Extra 1,000 news stories leading up to launch apparently results in a 9 percent sales boost.
Google has revealed its research findings on how particular factors affect the launch of a smartphone, which points towards consumers who search for a handset ultimately seeing that device being the one they end up purchasing.
According to author Matt Seitz, the senior analytical lead at the Google Agency Blog, searches apparently predicts smartphone sales “with over 90 percent correlation throughout the launch cycle.”
Due to obtaining the data in question, the company has discovered the most important factors determining whether or not a smartphone will launch to a substantial user base, or to an audience that isn't aware of the device's existence or simply doesn't care.
Generating buzz well before a smartphone's launch is an effective method of maintaining interest among consumers. An extra 1,000 news stories leading up to launch is said to result in a 9 percent boost in sales.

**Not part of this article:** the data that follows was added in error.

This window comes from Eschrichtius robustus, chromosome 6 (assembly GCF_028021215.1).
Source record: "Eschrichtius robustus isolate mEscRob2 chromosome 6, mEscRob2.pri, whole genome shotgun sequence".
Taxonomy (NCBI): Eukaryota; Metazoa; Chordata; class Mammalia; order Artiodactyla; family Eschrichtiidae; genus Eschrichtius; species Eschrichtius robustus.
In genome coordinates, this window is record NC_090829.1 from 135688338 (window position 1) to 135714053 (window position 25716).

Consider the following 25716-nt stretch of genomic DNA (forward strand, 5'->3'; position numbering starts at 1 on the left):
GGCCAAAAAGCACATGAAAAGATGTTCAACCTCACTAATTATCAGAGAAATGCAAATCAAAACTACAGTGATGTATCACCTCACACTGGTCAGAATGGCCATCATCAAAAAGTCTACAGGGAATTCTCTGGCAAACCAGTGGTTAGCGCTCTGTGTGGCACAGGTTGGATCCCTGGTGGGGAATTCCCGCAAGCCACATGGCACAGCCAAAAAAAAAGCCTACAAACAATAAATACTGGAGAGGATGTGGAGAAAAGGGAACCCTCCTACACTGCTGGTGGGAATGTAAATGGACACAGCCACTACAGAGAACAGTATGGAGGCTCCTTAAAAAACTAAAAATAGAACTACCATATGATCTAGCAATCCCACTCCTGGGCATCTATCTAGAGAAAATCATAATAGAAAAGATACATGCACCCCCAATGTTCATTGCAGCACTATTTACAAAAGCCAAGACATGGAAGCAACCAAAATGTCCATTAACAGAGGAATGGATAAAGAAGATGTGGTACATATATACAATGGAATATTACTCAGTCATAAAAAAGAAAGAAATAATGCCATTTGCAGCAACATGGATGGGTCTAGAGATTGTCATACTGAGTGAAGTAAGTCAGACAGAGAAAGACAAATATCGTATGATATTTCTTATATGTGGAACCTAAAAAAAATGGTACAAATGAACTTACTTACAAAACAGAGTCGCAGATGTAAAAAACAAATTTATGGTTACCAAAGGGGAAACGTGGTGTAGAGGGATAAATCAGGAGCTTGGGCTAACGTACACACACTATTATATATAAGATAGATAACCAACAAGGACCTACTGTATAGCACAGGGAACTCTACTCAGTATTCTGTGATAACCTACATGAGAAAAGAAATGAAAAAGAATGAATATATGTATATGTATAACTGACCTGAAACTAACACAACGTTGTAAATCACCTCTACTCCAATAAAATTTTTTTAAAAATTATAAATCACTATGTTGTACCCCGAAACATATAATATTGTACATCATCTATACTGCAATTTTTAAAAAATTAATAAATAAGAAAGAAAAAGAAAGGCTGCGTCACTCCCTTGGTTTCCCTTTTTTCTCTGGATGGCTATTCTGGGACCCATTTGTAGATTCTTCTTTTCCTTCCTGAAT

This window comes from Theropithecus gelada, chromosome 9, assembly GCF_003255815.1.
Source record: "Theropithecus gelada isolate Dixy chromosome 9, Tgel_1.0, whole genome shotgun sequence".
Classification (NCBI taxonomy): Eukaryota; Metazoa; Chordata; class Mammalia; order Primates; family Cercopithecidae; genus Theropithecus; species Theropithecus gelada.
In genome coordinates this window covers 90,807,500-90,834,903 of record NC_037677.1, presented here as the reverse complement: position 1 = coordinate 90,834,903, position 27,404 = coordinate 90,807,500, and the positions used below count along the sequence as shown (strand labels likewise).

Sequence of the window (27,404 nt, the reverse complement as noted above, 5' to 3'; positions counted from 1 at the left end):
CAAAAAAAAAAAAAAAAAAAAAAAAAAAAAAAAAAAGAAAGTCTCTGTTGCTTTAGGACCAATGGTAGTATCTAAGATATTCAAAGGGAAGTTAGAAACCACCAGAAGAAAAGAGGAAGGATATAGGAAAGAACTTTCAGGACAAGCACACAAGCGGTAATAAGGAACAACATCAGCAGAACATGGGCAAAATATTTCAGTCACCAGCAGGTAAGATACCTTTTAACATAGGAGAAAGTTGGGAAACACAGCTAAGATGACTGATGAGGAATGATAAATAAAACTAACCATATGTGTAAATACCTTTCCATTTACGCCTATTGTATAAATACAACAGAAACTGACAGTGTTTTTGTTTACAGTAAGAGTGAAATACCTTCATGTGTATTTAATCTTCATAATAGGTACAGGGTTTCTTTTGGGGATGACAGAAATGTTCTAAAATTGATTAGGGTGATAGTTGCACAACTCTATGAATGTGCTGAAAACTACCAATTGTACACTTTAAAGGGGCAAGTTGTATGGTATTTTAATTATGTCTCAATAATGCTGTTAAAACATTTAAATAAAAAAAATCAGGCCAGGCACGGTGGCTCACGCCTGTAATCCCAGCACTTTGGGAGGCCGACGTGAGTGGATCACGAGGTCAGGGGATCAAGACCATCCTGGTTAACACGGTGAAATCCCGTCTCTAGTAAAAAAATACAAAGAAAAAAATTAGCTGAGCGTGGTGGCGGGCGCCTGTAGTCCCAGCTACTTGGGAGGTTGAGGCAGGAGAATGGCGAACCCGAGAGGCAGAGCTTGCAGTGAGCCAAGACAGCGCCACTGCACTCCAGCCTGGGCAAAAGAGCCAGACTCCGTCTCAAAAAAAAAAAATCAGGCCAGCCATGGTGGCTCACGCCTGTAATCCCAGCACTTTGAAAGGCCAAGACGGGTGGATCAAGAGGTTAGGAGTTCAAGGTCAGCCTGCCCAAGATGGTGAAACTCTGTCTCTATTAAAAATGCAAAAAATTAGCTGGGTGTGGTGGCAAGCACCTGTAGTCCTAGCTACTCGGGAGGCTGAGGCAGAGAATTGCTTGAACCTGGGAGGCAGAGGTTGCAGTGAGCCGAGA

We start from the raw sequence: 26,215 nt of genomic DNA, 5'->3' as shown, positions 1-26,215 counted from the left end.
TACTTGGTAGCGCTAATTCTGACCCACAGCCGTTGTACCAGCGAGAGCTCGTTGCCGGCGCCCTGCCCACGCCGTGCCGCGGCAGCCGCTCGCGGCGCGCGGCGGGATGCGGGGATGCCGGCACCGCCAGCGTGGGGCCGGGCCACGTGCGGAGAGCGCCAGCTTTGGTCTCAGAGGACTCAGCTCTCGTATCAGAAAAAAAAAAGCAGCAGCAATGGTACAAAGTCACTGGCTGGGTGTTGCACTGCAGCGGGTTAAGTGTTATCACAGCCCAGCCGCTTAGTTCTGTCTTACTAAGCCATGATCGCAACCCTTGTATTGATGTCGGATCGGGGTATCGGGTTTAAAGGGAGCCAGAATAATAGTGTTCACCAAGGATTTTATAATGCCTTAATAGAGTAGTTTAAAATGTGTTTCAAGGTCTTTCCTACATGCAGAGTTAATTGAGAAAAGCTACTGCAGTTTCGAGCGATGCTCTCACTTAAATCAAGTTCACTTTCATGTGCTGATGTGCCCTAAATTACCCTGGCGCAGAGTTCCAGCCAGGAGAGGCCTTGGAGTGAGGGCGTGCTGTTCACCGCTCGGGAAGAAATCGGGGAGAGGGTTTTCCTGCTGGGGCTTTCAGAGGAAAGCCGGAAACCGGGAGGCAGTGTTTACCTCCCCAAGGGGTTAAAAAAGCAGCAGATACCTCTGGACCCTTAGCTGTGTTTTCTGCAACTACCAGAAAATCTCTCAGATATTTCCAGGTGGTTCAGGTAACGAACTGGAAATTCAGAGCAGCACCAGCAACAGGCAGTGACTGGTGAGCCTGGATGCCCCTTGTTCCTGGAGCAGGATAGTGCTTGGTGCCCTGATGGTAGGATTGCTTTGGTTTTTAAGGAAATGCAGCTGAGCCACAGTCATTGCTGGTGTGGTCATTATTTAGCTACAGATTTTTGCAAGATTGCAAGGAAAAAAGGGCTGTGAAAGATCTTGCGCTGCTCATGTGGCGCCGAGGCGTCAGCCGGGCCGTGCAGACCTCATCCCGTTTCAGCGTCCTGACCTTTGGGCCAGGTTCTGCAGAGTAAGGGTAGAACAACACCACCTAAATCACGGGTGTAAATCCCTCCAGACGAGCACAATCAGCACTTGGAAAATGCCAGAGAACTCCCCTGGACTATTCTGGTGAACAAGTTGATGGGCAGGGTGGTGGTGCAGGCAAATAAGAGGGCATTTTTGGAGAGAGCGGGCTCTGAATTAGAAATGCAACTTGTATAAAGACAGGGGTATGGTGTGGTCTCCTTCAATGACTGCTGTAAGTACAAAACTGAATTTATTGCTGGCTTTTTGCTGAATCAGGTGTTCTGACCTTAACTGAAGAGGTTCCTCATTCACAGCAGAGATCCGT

52 percent of purchase-related searches occur before the launch of a device. Consequently, the earlier a firm markets its phone, the better the product's chance in succeeding commercially.
Google added that for every million views a product video receives in the week leading up to its release, an extra 11 percent boost will be applied to sales figures. According to its research, the search engine giant also learned Thursday and Friday release dates generally delivers the best results.
Users are showing a considerable interest in learning about smartphones on their smartphones itself. An additional 25,000 mobile searches will increase sales of smartphones by 17 percent during launch week, which grows to 20 percent a month after the device's launch.